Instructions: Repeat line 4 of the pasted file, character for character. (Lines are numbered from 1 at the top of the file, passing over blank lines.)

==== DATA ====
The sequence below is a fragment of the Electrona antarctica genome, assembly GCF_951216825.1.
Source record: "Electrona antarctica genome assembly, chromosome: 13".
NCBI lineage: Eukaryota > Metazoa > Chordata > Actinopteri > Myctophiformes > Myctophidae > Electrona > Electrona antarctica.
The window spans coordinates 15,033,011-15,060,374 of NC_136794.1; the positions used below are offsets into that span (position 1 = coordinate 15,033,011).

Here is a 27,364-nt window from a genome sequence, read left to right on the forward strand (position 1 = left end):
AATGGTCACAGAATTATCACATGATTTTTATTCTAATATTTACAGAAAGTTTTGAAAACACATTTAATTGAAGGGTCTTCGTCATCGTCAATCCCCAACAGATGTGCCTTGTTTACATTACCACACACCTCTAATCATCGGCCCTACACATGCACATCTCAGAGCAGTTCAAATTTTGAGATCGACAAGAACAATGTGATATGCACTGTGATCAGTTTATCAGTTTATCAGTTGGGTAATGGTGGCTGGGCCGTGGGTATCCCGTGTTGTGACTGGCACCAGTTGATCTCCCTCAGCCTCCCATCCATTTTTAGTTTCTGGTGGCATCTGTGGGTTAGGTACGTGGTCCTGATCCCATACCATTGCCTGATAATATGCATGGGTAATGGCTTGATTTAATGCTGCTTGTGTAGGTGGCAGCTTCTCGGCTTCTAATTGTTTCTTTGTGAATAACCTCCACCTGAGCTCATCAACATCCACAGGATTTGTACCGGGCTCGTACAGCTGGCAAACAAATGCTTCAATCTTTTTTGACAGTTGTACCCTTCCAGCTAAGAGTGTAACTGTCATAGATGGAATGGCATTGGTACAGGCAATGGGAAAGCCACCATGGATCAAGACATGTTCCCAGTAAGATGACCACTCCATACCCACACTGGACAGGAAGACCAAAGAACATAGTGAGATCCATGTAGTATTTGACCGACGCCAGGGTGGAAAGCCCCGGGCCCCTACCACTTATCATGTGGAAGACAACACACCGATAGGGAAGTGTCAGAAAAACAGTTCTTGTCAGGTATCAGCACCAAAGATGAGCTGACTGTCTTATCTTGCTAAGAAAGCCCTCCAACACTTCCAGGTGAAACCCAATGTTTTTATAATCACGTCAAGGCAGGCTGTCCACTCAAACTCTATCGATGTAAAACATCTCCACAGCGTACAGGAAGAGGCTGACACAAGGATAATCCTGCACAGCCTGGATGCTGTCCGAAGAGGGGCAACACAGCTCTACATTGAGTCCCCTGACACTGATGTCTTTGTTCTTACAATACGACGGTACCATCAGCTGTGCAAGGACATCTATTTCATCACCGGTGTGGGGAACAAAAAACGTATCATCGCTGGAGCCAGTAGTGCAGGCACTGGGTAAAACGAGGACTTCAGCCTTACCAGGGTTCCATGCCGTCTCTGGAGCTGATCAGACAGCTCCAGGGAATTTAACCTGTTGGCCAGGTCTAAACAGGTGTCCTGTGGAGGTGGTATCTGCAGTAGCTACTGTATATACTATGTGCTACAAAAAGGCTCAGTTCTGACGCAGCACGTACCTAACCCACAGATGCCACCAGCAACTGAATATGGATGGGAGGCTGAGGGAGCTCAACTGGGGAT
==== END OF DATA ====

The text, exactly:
The window spans coordinates 15,033,011-15,060,374 of NC_136794.1; the positions used below are offsets into that span (position 1 = coordinate 15,033,011).